Korea pitches fighter jets to defence minister Sutin

Korea pitches fighter jets to defence minister Sutin

Air force plans to spend B19bn on new aircraft

Korea pitches fighter jets to defence minister Sutin
Advanced weaponry: Mr Sutin observes an FA50 light fighter jet at a Korea Aerospace Industries facility in Sacheon. (Photo: Wassana Nanuam)

Seoul: Korea Aerospace Industries (KAI) has proposed to sell FA50 light fighters to the Royal Thai Air Force (RTAF) which plans to spend 19 billion baht in the next fiscal year to procure new fighter jets, according to a source in the Defence Ministry.

The proposal was floated by Kang Goo-young, CEO of KAI, during Defence Minister Sutin Klungsang’s visit to South Korea which ended on Saturday.

Mr Sutin, accompanied by defence permanent secretary Gen Sanitchanok Sangkhachan, was invited by South Korea’s Defence Ministry to observe the last two of the Korean-made T-50 advanced trainer jets to be delivered to the RTAF in August.

His delegation travelled by helicopter arranged by the host to KAI’s facility in Sacheon.

In 2015, the RTAF procured a total of 8 T-50 advanced trainer jets and six FA50 light fighters from KAI with the aircraft gradually delivered and put into commission at the Nakhon Sawan-based Wing 4 since 2018.

In a media interview, Mr Kang Goo-young said the company’s FA50 is a multi-role fighter that can match the air combat capabilities of US-made F16 fighter jets but at almost half the cost and lower maintenance expense.

The KF-21, also developed by KAI, costs only US$80 million (2.9 billion baht) with maintenance cost of $14,000 per flight hour, he said.

“We’re ready to make a proposal to the RTAF to consider our fighter jets which are cheaper and worthy of their cost,” Mr Kang Goo-young.

The RTAF plans to decommission 102 Squadron’s old F16s at Wing 1 and replace them with 12 new fighter jets.

The initial phase requires 19 billion baht in the upcoming 2025 fiscal year to purchase the first four aircraft, according to the air force’s White Paper.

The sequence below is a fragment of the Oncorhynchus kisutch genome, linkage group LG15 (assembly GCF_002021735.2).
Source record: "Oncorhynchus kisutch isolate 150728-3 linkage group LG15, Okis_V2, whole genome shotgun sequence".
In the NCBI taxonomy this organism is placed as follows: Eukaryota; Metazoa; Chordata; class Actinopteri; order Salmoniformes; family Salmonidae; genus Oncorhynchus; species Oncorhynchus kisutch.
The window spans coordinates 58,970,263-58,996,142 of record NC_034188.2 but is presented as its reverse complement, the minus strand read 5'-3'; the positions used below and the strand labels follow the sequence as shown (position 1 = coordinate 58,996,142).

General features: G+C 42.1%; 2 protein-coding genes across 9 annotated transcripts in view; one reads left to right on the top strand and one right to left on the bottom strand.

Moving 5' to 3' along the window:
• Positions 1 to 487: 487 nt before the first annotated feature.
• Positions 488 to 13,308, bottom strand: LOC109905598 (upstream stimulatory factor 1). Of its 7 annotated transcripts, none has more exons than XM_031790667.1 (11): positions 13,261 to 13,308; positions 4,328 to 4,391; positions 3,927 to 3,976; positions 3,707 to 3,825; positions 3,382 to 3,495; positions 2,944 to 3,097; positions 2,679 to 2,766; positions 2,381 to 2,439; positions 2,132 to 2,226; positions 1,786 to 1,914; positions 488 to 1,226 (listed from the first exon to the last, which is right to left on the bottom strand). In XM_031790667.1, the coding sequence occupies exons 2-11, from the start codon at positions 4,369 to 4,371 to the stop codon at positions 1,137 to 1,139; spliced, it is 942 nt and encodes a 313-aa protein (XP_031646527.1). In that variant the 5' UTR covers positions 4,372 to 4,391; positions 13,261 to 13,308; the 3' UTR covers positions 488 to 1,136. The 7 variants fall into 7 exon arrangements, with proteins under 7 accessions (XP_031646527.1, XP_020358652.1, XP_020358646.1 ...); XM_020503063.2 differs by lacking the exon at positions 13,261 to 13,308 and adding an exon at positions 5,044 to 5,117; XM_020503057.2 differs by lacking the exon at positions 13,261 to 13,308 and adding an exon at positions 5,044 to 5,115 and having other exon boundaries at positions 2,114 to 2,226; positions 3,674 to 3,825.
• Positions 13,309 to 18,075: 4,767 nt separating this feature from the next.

Air force commander, ACM Punpakdee Pattanakul, said last week the jet procurement scheme was expected to be tabled to the cabinet on April 2.

The air force is said to be weighing between Sweden’s Gripen E/F and the US’s F-16 Block 70 aircraft. A selection committee, formed to decide which of the two offers better value for money, is expected to decide in May or June.

Last week Sweden’s Saab AB said its proposal to sell Gripen fighter jets to the RTAF would meet the government’s offset policy and other requirements for national capability development stipulated by the air force.

Under the offset policy, countries that supply new military hardware to Thailand must reciprocate by offering equal economic evaluations in bilateral trade.

According to the source, under the spending plan of 19 billion baht, the RTAF can procure eight FA50 jets. With six FA50 jets already ordered, it will have a total of 14, constituting a squadron.

An F16 fighter jet costs US$160 million with maintenance expenses of $20,000 per flight hour, compared with maintenance cost of $5,000 per flight hour for a FA50.

During the visit, Mr Sutin also held talks with his South Korean counterpart Shin Wonsik to discuss security and enhancing military cooperation in the areas of education and the defence industry.

The Defence Technology Institute (DTI) and the Defence Industry and Energy Centre were expected to further pursue talks on defence industry development.

According to the source, South Korea’s Defence Ministry expressed an interest in pursuing further cooperation with a plan to establish a plant in Thailand and transfer technical know-how.

They also met Paul J LaCamera, chief of the United Nations Command (UNC), who thanked Thailand for its support on UN missions and applauded Thai servicemen for their dedication.

Regional talks: Defence Minister Sutin Klungsang, right, meets South Korean counterpart Shin Won-sik during a visit to South Korea, which ended on Saturday. (Photo: Wassana Nanuam)